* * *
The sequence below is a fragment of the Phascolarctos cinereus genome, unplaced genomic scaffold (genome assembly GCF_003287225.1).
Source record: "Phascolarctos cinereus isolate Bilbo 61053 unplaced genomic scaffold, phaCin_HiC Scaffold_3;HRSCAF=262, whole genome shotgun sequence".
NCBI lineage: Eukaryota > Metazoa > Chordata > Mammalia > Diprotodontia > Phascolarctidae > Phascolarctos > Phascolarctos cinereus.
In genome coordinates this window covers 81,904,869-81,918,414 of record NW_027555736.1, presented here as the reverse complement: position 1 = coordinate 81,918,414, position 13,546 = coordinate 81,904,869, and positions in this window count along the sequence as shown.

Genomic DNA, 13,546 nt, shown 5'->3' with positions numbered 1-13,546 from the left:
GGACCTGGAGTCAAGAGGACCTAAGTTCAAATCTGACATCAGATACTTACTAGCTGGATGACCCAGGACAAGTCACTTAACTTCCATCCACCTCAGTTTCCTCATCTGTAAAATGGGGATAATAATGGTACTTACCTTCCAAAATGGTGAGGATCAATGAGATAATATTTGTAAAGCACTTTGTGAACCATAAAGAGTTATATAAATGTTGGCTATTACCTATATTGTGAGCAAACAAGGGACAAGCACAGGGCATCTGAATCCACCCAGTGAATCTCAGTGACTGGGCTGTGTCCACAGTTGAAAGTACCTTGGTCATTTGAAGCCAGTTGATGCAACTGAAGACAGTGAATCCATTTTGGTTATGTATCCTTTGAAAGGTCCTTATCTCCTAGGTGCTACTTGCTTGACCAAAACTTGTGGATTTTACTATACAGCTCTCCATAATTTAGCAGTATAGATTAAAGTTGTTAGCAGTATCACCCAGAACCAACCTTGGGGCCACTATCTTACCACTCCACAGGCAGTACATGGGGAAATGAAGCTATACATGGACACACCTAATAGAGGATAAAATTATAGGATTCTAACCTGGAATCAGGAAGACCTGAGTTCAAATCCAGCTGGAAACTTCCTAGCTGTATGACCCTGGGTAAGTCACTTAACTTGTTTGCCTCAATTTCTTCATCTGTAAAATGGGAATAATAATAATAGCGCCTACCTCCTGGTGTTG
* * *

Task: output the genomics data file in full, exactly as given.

The sequence below is a fragment of the Phascolarctos cinereus genome, unplaced genomic scaffold (genome assembly GCF_003287225.1).
Source record: "Phascolarctos cinereus isolate Bilbo 61053 unplaced genomic scaffold, phaCin_HiC Scaffold_3;HRSCAF=262, whole genome shotgun sequence".
NCBI lineage: Eukaryota > Metazoa > Chordata > Mammalia > Diprotodontia > Phascolarctidae > Phascolarctos > Phascolarctos cinereus.
In genome coordinates this window covers 81,904,869-81,918,414 of record NW_027555736.1, presented here as the reverse complement: position 1 = coordinate 81,918,414, position 13,546 = coordinate 81,904,869, and positions in this window count along the sequence as shown.

Genomic DNA, 13,546 nt, shown 5'->3' with positions numbered 1-13,546 from the left:
GGACCTGGAGTCAAGAGGACCTAAGTTCAAATCTGACATCAGATACTTACTAGCTGGATGACCCAGGACAAGTCACTTAACTTCCATCCACCTCAGTTTCCTCATCTGTAAAATGGGGATAATAATGGTACTTACCTTCCAAAATGGTGAGGATCAATGAGATAATATTTGTAAAGCACTTTGTGAACCATAAAGAGTTATATAAATGTTGGCTATTACCTATATTGTGAGCAAACAAGGGACAAGCACAGGGCATCTGAATCCACCCAGTGAATCTCAGTGACTGGGCTGTGTCCACAGTTGAAAGTACCTTGGTCATTTGAAGCCAGTTGATGCAACTGAAGACAGTGAATCCATTTTGGTTATGTATCCTTTGAAAGGTCCTTATCTCCTAGGTGCTACTTGCTTGACCAAAACTTGTGGATTTTACTATACAGCTCTCCATAATTTAGCAGTATAGATTAAAGTTGTTAGCAGTATCACCCAGAACCAACCTTGGGGCCACTATCTTACCACTCCACAGGCAGTACATGGGGAAATGAAGCTATACATGGACACACCTAATAGAGGATAAAATTATAGGATTCTAACCTGGAATCAGGAAGACCTGAGTTCAAATCCAGCTGGAAACTTCCTAGCTGTATGACCCTGGGTAAGTCACTTAACTTGTTTGCCTCAATTTCTTCATCTGTAAAATGGGAATAATAATAATAGCGCCTACCTCCTGGTGTTG